What is in a Name?
by Nuggehalli Pankaja
Names are something precious. It is names which give you identity, names which survive long after you cease to be. How eagerly even toddlers respond to their names! To them, it is something special! As such, how would you react if your name is misspelt, mislaid or confused with that of others?
Surnames were not in vogue in our days. Only the family initials affixed to the names of that family’s members. And when the boys grew up, identity of cast like ‘Iyengar, Iyer, Naidu, Shastri, Bhatt,etc. As such, I remember my protest at my Convent, when asked by the Nuns, to affix a surname.
“Why Pankaja Iyengar or Pankaja Tirupati? For me, a girl?” I had ranted. “My people will make fun of me”
And the ragging at home! By the boy-cousins galore!
But some Indian students had taken to surname proudly, and strutted about like Knights newly invested with titles. By the time I too became accustomed to it, the inevitable marriage took place. I was expected to drop the precious surname and take up my husband’s initials, along with the identity of their family tree.
“You no longer belong to our Tirupati”-Amma informed me solemnly. “You belong to their Nuggehalli now; You can’t even go to our Tirupati
henceforth unless you carry my Gantu, (some cloth tied in a small bundle) or that of any other Tirupati – belongers, yes, even if unknown; Otherwise, the God will be angry”
How unfair! A girl to lose her identity with the advent of some stranger!
“No surnames, please,” instructed that stranger- my husband, “It looks so funny! Just my family initial-‘A mere N will do”
Well, that was better than changing one’s name completely, isn’t it? Many In-laws give an entirely new name to the newcomer once she crosses their threshold! It is like shedding one’s personality wholly!
But when I began to strike an identity of my own in Kannada by scribbling off and on, my husband developed
“How about affixing my name also?" He suggested(mildly enough), As your surname? Nowadays everybody does. . . . . ."
"No baba,no!” I was up in arms- "Your dear relatives may then say that you are writing for me! And you will just smile and smile, smile. . . . . . .”
He smiled now, as at a pleasant thought, added- “I get you paper,refill,post the covers even at midnight, post your scripts like an errand-boy,and keep mum when they come back."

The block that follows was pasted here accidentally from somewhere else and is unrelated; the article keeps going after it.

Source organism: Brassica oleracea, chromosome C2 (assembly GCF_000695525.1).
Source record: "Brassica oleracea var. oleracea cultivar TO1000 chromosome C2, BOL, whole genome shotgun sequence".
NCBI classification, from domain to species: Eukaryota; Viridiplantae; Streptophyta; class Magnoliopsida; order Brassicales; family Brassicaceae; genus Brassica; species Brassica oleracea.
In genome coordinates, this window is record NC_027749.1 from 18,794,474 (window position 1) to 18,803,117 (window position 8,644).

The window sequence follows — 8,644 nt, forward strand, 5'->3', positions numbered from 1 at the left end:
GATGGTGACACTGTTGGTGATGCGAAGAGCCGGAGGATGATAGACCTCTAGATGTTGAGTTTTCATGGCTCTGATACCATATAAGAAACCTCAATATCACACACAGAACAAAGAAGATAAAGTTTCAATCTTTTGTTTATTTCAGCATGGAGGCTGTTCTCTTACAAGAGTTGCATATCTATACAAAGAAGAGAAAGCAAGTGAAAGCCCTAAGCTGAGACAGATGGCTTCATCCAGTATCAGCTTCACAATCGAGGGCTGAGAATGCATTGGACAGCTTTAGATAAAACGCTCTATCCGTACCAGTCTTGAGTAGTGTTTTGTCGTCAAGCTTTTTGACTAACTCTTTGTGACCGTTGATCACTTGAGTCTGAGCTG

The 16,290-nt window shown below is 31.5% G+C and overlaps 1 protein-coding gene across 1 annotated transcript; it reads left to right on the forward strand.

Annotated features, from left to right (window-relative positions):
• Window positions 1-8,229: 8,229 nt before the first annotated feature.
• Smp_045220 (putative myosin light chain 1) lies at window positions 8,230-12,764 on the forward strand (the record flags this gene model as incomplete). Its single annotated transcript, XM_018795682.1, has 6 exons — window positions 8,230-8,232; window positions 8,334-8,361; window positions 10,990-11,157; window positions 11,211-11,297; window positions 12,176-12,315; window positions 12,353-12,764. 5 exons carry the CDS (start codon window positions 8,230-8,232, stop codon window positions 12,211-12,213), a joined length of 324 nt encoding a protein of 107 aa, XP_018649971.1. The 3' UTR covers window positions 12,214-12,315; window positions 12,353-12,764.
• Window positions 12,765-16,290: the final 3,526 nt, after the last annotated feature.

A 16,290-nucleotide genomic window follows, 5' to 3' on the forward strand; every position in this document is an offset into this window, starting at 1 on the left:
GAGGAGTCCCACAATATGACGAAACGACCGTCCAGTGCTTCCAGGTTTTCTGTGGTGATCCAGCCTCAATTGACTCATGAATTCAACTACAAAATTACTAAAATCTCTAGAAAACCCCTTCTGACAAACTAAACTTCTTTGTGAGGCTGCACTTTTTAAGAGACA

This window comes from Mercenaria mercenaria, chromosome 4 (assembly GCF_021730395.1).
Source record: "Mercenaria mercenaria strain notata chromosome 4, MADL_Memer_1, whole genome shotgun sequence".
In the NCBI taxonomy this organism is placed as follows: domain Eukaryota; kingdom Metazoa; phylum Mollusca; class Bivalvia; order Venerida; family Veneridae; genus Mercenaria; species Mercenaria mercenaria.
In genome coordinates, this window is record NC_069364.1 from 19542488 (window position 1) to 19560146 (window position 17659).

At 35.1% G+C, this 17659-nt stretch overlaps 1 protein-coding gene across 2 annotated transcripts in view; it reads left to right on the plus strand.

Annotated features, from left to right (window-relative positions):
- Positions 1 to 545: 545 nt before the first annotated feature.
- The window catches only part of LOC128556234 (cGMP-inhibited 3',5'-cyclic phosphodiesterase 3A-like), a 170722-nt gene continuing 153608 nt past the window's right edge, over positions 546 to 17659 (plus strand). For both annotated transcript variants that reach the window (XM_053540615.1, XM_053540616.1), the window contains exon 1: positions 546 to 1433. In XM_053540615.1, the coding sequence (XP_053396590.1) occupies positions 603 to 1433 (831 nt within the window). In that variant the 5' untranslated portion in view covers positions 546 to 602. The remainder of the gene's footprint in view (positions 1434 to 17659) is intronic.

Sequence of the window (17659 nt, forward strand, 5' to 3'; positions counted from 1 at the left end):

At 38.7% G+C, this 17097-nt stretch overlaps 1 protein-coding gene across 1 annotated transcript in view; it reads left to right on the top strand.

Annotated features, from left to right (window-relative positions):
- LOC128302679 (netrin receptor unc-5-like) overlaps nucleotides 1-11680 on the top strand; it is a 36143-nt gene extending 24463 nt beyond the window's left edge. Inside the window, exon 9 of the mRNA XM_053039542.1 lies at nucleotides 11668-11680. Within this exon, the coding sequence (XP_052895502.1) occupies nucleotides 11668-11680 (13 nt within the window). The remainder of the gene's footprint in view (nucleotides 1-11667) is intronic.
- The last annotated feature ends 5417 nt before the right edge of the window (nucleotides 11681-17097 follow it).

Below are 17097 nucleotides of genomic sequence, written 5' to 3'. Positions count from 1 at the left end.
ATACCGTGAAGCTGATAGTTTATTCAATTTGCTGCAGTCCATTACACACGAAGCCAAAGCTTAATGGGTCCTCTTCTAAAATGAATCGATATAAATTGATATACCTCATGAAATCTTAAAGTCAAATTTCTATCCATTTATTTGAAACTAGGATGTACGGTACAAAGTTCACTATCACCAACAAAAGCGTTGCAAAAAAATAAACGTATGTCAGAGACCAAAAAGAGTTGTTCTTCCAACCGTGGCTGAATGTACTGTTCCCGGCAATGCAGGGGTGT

“I pay for them.” I showed him my literary account-book. “Every paisa! And I lend you money- in notes.”
"I return it with interest; you are a BORN SHYLOCK!” He retorted.
“What’s in a name?" I sidetracked, trying to quote Shakespeare- “That which we call a rose, by any other name, would smell as sweet”
“It is difficult to talk to you pandits. . . you people quote at every turn . . . fables, riddles, and sayings, right from Shakespeare to Bernadshaw.” He declared, before walking away from the room.
For a time everything went smoothly. I was becoming known. Suddenly a galaxy of Pankajas appeared on the horizon making my head reel. Of course, they had different initials; Still,there was utter confusion !
The invitations of one would go to another, while assignments and magazines were delivered wrongly; Even money orders went on a merry-go-round! Postmen were at their wit’s end. “But I am special!”-I affirmed to the ‘I told you so’ look of the husband.-“Am I not ‘SEPOY RAMU PANKAJA?’ Nobody can take away that title.”
But one day - Oh No. What a printing mistake !The novel of mine ‘Barale innu. . . Yamune?’
on which the film ‘SepoyRamu' was
based, had been attributed to one of the other Pankajas! That was the limit!
Yesterday I had a simple ‘Namakarana ceremony’ before our Tribe God- The Typewriter. Now, will you please inform me if more Nuggehalli Pankajas spring up, scribbling stories? *******